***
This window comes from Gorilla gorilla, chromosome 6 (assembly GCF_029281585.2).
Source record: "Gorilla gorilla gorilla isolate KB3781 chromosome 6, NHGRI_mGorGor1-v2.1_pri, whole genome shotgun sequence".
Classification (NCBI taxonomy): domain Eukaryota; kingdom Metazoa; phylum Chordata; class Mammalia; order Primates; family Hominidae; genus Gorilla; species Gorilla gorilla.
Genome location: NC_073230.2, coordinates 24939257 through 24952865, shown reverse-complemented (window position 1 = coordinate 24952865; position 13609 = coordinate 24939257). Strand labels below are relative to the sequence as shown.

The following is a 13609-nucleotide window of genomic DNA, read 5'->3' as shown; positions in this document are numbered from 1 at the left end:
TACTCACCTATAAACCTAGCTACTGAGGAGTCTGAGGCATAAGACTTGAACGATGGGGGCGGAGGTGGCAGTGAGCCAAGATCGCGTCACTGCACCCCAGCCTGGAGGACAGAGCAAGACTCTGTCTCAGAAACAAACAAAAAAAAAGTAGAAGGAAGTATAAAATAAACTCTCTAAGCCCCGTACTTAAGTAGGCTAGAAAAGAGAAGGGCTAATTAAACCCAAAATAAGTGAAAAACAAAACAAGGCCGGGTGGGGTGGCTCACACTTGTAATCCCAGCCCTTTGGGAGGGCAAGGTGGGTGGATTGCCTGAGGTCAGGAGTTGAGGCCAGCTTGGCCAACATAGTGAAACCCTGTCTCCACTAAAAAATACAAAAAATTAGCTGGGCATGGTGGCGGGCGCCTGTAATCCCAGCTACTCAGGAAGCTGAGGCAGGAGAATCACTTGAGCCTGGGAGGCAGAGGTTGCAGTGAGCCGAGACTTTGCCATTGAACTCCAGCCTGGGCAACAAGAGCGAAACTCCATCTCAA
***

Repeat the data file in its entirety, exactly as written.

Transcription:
This window comes from Gorilla gorilla, chromosome 6 (assembly GCF_029281585.2).
Source record: "Gorilla gorilla gorilla isolate KB3781 chromosome 6, NHGRI_mGorGor1-v2.1_pri, whole genome shotgun sequence".
Classification (NCBI taxonomy): domain Eukaryota; kingdom Metazoa; phylum Chordata; class Mammalia; order Primates; family Hominidae; genus Gorilla; species Gorilla gorilla.
Genome location: NC_073230.2, coordinates 24939257 through 24952865, shown reverse-complemented (window position 1 = coordinate 24952865; position 13609 = coordinate 24939257). Strand labels below are relative to the sequence as shown.

The following is a 13609-nucleotide window of genomic DNA, read 5'->3' as shown; positions in this document are numbered from 1 at the left end:
TACTCACCTATAAACCTAGCTACTGAGGAGTCTGAGGCATAAGACTTGAACGATGGGGGCGGAGGTGGCAGTGAGCCAAGATCGCGTCACTGCACCCCAGCCTGGAGGACAGAGCAAGACTCTGTCTCAGAAACAAACAAAAAAAAAGTAGAAGGAAGTATAAAATAAACTCTCTAAGCCCCGTACTTAAGTAGGCTAGAAAAGAGAAGGGCTAATTAAACCCAAAATAAGTGAAAAACAAAACAAGGCCGGGTGGGGTGGCTCACACTTGTAATCCCAGCCCTTTGGGAGGGCAAGGTGGGTGGATTGCCTGAGGTCAGGAGTTGAGGCCAGCTTGGCCAACATAGTGAAACCCTGTCTCCACTAAAAAATACAAAAAATTAGCTGGGCATGGTGGCGGGCGCCTGTAATCCCAGCTACTCAGGAAGCTGAGGCAGGAGAATCACTTGAGCCTGGGAGGCAGAGGTTGCAGTGAGCCGAGACTTTGCCATTGAACTCCAGCCTGGGCAACAAGAGCGAAACTCCATCTCAA